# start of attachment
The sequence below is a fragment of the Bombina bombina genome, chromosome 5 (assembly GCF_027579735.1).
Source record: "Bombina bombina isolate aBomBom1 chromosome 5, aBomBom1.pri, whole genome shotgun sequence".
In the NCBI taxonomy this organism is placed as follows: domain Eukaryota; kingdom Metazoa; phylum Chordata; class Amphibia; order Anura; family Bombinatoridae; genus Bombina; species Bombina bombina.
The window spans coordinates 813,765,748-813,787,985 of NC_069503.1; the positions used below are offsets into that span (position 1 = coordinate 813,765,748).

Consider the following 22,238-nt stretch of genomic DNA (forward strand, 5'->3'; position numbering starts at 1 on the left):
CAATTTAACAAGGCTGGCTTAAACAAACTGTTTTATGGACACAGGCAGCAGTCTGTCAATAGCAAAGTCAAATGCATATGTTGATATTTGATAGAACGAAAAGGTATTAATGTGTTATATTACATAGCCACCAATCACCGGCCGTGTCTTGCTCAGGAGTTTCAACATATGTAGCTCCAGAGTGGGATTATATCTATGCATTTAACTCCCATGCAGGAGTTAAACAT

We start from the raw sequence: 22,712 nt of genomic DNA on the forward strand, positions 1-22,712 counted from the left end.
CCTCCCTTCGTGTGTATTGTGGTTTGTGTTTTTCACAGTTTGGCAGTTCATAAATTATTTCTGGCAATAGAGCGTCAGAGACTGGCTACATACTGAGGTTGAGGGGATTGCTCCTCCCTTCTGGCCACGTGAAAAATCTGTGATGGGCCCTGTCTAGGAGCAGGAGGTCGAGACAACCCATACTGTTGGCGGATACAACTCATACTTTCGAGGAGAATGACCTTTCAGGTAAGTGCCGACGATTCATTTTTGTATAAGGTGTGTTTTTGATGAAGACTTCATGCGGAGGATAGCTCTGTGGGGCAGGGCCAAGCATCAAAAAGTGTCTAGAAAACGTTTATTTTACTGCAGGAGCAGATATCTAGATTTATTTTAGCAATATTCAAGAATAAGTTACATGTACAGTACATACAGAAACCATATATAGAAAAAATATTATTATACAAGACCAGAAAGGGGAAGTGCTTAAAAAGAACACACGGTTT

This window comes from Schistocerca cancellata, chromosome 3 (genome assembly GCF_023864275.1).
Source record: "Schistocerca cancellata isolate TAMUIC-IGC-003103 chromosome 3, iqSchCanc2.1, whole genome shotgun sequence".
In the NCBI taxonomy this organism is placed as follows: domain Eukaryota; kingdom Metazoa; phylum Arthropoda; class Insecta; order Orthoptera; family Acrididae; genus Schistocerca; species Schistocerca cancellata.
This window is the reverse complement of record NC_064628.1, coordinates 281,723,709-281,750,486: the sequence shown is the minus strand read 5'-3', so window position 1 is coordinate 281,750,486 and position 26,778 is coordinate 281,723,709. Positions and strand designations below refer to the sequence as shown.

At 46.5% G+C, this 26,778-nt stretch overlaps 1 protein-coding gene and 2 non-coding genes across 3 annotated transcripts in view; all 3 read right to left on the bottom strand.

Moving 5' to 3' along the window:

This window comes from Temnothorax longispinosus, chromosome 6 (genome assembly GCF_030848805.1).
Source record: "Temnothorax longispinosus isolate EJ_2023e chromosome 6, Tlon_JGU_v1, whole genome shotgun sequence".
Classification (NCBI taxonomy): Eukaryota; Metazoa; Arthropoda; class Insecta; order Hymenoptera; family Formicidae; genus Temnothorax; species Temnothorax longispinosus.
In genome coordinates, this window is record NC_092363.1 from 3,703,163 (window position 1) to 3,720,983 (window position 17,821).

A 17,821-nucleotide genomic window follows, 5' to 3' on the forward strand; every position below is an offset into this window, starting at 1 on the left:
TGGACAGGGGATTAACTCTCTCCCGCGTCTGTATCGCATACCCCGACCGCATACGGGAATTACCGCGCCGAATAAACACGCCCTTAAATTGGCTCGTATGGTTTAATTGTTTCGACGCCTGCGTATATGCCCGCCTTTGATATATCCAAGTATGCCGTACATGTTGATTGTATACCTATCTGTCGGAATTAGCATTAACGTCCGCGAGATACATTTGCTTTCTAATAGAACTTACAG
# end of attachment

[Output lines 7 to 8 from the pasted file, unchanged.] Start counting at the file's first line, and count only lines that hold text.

We start from the raw sequence: 22,712 nt of genomic DNA on the forward strand, positions 1-22,712 counted from the left end.
CCTCCCTTCGTGTGTATTGTGGTTTGTGTTTTTCACAGTTTGGCAGTTCATAAATTATTTCTGGCAATAGAGCGTCAGAGACTGGCTACATACTGAGGTTGAGGGGATTGCTCCTCCCTTCTGGCCACGTGAAAAATCTGTGATGGGCCCTGTCTAGGAGCAGGAGGTCGAGACAACCCATACTGTTGGCGGATACAACTCATACTTTCGAGGAGAATGACCTTTCAGGTAAGTGCCGACGATTCATTTTTGTATAAGGTGTGTTTTTGATGAAGACTTCATGCGGAGGATAGCTCTGTGGGGCAGGGCCAAGCATCAAAAAGTGTCTAGAAAACGTTTATTTTACTGCAGGAGCAGATATCTAGATTTATTTTAGCAATATTCAAGAATAAGTTACATGTACAGTACATACAGAAACCATATATAGAAAAAATATTATTATACAAGACCAGAAAGGGGAAGTGCTTAAAAAGAACACACGGTTT